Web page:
In this paper Nico Voigtländer & Hans‐Joachim Both examine if building infrastructure projects decreases government opposition before elections and they use the case of the Hitler regime. They find that actually localities where a major highway was built (or close to it) show a reduction in opposition (higher support) to the Nazi Regime.
. . . Our findings show that infrastructure spending can effectively enhance the political entrenchment of a dictatorship – and the Nazi Regime’s early rise in popularity matters because it effectively laid the foundations for the later war and genocide.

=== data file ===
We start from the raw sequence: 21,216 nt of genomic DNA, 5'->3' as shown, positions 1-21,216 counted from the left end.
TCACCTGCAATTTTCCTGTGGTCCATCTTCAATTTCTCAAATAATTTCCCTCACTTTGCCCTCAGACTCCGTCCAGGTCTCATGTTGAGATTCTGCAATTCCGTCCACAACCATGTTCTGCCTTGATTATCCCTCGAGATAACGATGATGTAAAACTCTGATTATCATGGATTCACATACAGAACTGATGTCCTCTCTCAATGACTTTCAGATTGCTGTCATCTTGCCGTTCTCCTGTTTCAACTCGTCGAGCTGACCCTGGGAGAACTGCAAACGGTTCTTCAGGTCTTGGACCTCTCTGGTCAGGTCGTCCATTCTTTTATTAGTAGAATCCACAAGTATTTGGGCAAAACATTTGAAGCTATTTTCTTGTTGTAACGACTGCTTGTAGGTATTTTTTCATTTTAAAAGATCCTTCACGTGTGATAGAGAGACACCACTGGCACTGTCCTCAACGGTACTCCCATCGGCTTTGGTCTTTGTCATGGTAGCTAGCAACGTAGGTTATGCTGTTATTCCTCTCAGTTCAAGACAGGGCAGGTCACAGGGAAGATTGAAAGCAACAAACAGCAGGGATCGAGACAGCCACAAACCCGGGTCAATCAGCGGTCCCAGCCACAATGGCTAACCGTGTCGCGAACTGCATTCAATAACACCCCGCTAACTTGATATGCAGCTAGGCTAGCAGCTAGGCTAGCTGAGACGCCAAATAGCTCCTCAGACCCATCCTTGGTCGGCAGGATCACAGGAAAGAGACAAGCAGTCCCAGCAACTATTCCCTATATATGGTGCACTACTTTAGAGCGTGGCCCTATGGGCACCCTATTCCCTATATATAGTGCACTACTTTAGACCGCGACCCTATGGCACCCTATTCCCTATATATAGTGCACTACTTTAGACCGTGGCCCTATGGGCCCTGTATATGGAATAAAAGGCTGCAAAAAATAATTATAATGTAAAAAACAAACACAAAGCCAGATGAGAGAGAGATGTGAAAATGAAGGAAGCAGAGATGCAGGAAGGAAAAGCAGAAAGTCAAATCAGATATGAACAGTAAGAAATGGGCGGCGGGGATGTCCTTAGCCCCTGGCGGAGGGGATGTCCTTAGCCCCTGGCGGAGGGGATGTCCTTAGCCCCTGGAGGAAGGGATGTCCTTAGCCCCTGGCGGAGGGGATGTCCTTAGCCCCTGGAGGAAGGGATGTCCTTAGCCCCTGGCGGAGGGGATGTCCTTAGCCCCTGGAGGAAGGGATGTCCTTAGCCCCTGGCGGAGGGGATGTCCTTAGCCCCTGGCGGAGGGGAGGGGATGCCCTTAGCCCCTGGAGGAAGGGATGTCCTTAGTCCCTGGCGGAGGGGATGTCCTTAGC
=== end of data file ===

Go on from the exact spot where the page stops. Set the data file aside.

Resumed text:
When we examine changes in opposition in the sample as a whole, and in areas of motorway construction, we find a striking pattern: in areas that saw highway‐building in 1933/34, opposition to the Nazi Party was higher to start (Nov. 33); but by August 1934, opposition had fallen substantially. In the sample as a whole, average opposition declined by 1.6%; where the roads were built, it fell by 2.4%.They perform a variety of robustness cheeks, and I am only worried about the seemingly low power of the regressions in some cases.